Today’s Machining World Archive: march 2006, Vol. 2, Issue 03
In the 1950s, Dr. Norman Franz, a forestry engineer, was trying to find new ways to cut trees for lumber. He dropped heavy weights into water, forcing water through a tiny hole. He achieved short bursts of very high pressures (often many times higher than those currently used), which enabled him to cut wood and other materials. Unfortunately, he had difficulty creating continuous high pressures and never actually invented production lumber cutter; however, he proved that a focused beam of water at very high velocity had great cutting power. In the 1970s the first commercial use of waterjet emerged for cutting corrugated cardboard. Eventually, waterjets came to be used for cutting disposable diapers, tissue paper and automotive interiors. In the early 1980s, abrasive-waterjet was developed for cutting harder materials like metal and glass.
How the waterjet process works
A waterjet uses the same principle to cut through a sheet of metal as a power washer uses for getting rid of dirt and rust, but a waterjet’s stream of water is 30 times the pressure produced by a power washer. Abrasive waterjet, or abrasivejet, is used for cutting metals to produce components for a variety of functions, such as components for tool and die sets, titanium parts for the aerospace industry and customized parts for motorcycles (like the ones seen on American Chopper). For Chicago Waterjet, one of the most common jobs is roughing out IDODs (Inner diameter/outer diameter materials), which their clients can then finish turn. That way clients don’t have to saw cut out of a piece of round stock and then turn it themselves; this makes the material cheaper and the process faster. Although Chicago Waterjet produces volumes as high as 10,000 pieces, a typical job for them ranges from five to fifty pieces.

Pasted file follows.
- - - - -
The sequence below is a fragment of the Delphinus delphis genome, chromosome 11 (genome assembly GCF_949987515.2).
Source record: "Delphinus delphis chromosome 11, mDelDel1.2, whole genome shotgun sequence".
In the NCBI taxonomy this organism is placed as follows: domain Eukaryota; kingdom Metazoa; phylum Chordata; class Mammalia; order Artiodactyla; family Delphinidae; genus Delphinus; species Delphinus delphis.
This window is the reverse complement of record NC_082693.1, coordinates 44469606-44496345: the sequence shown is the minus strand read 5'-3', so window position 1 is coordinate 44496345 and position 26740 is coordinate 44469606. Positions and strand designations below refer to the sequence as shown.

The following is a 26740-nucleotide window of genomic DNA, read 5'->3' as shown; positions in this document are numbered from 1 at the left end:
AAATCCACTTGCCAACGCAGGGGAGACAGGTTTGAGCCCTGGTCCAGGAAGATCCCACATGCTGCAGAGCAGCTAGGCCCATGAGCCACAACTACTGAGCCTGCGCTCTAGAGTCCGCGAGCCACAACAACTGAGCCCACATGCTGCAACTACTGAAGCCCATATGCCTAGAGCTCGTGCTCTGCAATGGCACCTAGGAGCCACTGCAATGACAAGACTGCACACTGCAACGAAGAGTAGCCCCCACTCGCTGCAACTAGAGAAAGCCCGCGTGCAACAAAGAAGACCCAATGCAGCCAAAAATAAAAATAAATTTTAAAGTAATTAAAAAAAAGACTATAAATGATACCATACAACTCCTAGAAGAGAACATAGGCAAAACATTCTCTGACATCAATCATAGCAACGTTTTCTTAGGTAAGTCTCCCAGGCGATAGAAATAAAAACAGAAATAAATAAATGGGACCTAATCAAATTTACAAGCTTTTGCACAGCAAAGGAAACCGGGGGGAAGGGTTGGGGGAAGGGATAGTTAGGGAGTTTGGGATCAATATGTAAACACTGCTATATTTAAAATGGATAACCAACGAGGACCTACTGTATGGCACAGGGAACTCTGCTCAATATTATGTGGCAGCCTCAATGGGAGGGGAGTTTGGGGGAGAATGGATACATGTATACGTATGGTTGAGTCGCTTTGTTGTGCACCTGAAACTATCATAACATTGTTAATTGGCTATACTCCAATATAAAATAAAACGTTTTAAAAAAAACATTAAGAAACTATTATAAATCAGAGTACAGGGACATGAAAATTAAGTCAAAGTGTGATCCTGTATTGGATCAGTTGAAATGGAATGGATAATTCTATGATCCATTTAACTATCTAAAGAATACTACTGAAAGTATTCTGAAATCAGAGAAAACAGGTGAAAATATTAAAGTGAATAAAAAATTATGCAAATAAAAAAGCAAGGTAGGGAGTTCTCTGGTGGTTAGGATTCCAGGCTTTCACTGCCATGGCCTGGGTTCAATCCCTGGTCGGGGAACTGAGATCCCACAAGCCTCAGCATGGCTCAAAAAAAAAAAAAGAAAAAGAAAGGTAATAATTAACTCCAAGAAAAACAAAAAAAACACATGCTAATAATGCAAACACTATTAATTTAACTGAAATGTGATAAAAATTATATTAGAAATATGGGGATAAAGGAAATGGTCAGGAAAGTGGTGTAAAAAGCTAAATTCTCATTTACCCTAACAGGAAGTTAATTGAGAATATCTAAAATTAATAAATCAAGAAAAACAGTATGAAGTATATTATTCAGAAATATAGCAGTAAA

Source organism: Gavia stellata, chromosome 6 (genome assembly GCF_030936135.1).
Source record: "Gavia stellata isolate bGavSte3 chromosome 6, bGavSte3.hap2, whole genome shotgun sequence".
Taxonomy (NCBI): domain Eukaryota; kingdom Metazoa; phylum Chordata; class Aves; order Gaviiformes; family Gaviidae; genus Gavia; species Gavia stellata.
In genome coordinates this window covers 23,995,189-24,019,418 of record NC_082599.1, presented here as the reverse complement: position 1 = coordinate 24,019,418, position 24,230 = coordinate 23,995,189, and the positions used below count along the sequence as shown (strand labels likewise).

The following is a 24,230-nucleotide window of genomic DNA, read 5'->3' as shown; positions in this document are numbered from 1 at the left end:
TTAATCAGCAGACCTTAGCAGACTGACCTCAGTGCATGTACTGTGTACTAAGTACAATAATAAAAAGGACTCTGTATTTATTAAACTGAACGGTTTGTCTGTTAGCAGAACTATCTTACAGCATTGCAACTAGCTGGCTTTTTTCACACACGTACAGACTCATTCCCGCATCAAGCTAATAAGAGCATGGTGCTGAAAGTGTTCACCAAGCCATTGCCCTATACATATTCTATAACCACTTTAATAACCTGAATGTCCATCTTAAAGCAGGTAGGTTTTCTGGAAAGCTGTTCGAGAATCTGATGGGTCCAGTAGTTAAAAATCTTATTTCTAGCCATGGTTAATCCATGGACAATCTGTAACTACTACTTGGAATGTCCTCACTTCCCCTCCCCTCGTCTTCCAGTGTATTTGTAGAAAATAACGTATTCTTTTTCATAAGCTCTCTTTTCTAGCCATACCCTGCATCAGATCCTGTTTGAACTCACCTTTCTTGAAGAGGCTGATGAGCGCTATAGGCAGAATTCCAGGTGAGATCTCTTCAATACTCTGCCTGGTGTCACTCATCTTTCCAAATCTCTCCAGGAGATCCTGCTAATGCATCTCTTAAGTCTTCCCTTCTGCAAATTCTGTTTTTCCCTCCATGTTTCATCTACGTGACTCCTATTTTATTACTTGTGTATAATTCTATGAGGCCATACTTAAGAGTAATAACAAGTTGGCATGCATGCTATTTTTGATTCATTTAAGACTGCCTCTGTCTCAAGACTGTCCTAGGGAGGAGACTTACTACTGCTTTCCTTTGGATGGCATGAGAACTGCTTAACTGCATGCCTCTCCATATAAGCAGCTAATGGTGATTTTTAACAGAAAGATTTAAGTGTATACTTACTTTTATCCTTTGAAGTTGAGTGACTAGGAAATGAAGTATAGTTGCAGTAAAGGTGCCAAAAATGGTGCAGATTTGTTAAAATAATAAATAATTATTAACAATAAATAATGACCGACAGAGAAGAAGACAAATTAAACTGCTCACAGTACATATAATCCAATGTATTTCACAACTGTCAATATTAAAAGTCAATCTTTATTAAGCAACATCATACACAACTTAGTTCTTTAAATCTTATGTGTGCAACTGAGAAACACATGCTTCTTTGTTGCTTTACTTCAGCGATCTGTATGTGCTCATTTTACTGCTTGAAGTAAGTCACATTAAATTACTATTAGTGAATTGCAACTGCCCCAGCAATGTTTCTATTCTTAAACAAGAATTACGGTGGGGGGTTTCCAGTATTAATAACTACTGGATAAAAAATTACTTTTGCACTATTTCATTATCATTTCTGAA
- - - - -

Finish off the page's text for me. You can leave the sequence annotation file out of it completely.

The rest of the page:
Abrasivejet, which can be hundreds or even thousands of times more powerful than pure waterjet, uses water fortified with abrasive particles, generally composed of garnet, a very hard yet inexpensive stone. The water mixture is channeled through a narrow jeweled nozzle of .03-.04 diameter, at anywhere from 2,200 – 2,600 mph, with water pressure generally between 40 – 60 thousand pounds per square inch. An abrasivejet has the capability of cutting within .002 of an inch (sometimes more precisely). Unlike a pure waterjet, which cuts material with water, an abrasivejet’s water abrasive additive is what actually cuts the material. With a pump producing 55 KPSI (an average setting), an abrasivejet can cut a half inch sheet of titanium at the rate of 15 linear inches per minute.
One of the biggest challenges when using a waterjet or abrasivejet is limiting taper. Typically, no matter what thickness or material one is cutting on waterjet, a taper of approximately .005-.007 of an inch per side will result. However, in recent years, an articulating head has been developed, which can reduce taper to well under .001 per side for most applications.
Waterjet is also advantageous because it allows a maximum yield of any given material. Because the kerf is only .030-.040 wide, parts can be nested very closely. Also, waterjet produces no hazardous remains. The water is clean enough to go down the drain, and the abrasive substances along with the minute byproduct of the cut material (small particles) are suitable for landfill. Unfortunately, the water/garnet mixture must constantly be replaced because it is not cost effective to clean and dry the garnet, and the water is not pure enough to be reused without a purification process.